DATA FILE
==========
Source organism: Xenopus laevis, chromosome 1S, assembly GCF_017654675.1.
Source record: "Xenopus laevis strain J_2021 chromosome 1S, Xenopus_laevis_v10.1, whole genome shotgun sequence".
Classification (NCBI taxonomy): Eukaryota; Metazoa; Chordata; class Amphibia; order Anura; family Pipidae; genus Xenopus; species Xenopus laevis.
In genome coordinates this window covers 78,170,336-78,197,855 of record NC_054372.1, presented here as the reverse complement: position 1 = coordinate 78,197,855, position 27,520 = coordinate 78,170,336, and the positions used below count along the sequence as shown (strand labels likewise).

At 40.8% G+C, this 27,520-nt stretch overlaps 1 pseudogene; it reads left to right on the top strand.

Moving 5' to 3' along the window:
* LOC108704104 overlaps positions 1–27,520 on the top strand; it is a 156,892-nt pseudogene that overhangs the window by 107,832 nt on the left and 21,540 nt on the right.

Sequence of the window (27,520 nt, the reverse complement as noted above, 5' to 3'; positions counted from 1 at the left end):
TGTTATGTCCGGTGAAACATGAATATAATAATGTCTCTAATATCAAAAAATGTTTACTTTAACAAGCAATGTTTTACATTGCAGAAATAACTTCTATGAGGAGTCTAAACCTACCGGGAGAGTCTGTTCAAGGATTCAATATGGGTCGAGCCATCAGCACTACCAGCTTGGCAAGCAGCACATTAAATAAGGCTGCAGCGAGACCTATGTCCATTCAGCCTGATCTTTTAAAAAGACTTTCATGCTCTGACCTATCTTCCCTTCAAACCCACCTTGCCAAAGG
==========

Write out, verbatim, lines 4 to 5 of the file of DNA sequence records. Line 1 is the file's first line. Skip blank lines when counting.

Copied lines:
In genome coordinates this window covers 78,170,336-78,197,855 of record NC_054372.1, presented here as the reverse complement: position 1 = coordinate 78,197,855, position 27,520 = coordinate 78,170,336, and the positions used below count along the sequence as shown (strand labels likewise).

At 40.8% G+C, this 27,520-nt stretch overlaps 1 pseudogene; it reads left to right on the top strand.